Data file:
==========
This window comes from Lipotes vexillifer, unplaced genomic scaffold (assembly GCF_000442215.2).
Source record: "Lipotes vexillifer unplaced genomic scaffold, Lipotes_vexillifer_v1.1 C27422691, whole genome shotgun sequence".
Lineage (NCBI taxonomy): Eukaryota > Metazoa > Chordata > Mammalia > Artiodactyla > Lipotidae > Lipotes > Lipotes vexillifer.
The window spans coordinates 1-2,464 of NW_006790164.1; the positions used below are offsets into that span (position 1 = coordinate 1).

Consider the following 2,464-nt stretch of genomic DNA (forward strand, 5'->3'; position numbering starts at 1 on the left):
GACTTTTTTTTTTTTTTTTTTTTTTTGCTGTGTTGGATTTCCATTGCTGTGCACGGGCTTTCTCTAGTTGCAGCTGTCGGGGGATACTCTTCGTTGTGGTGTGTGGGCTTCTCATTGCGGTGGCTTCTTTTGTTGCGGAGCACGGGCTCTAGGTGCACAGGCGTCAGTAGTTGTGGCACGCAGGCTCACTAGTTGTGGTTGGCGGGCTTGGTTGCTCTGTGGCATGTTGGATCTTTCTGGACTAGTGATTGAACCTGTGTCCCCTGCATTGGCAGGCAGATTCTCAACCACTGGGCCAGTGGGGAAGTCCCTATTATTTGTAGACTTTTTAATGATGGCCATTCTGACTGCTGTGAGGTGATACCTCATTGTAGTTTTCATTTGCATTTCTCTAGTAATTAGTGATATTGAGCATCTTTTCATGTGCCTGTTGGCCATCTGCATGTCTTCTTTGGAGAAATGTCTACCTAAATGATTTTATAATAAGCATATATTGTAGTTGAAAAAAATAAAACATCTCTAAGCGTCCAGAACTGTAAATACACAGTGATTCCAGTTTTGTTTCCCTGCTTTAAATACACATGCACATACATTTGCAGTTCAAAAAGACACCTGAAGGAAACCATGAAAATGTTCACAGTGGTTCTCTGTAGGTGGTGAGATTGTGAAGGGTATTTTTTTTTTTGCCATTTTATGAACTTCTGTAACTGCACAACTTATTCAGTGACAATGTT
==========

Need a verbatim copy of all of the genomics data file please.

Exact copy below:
This window comes from Lipotes vexillifer, unplaced genomic scaffold (assembly GCF_000442215.2).
Source record: "Lipotes vexillifer unplaced genomic scaffold, Lipotes_vexillifer_v1.1 C27422691, whole genome shotgun sequence".
Lineage (NCBI taxonomy): Eukaryota > Metazoa > Chordata > Mammalia > Artiodactyla > Lipotidae > Lipotes > Lipotes vexillifer.
The window spans coordinates 1-2,464 of NW_006790164.1; the positions used below are offsets into that span (position 1 = coordinate 1).

Consider the following 2,464-nt stretch of genomic DNA (forward strand, 5'->3'; position numbering starts at 1 on the left):
GACTTTTTTTTTTTTTTTTTTTTTTTGCTGTGTTGGATTTCCATTGCTGTGCACGGGCTTTCTCTAGTTGCAGCTGTCGGGGGATACTCTTCGTTGTGGTGTGTGGGCTTCTCATTGCGGTGGCTTCTTTTGTTGCGGAGCACGGGCTCTAGGTGCACAGGCGTCAGTAGTTGTGGCACGCAGGCTCACTAGTTGTGGTTGGCGGGCTTGGTTGCTCTGTGGCATGTTGGATCTTTCTGGACTAGTGATTGAACCTGTGTCCCCTGCATTGGCAGGCAGATTCTCAACCACTGGGCCAGTGGGGAAGTCCCTATTATTTGTAGACTTTTTAATGATGGCCATTCTGACTGCTGTGAGGTGATACCTCATTGTAGTTTTCATTTGCATTTCTCTAGTAATTAGTGATATTGAGCATCTTTTCATGTGCCTGTTGGCCATCTGCATGTCTTCTTTGGAGAAATGTCTACCTAAATGATTTTATAATAAGCATATATTGTAGTTGAAAAAAATAAAACATCTCTAAGCGTCCAGAACTGTAAATACACAGTGATTCCAGTTTTGTTTCCCTGCTTTAAATACACATGCACATACATTTGCAGTTCAAAAAGACACCTGAAGGAAACCATGAAAATGTTCACAGTGGTTCTCTGTAGGTGGTGAGATTGTGAAGGGTATTTTTTTTTTTGCCATTTTATGAACTTCTGTAACTGCACAACTTATTCAGTGACAATGTT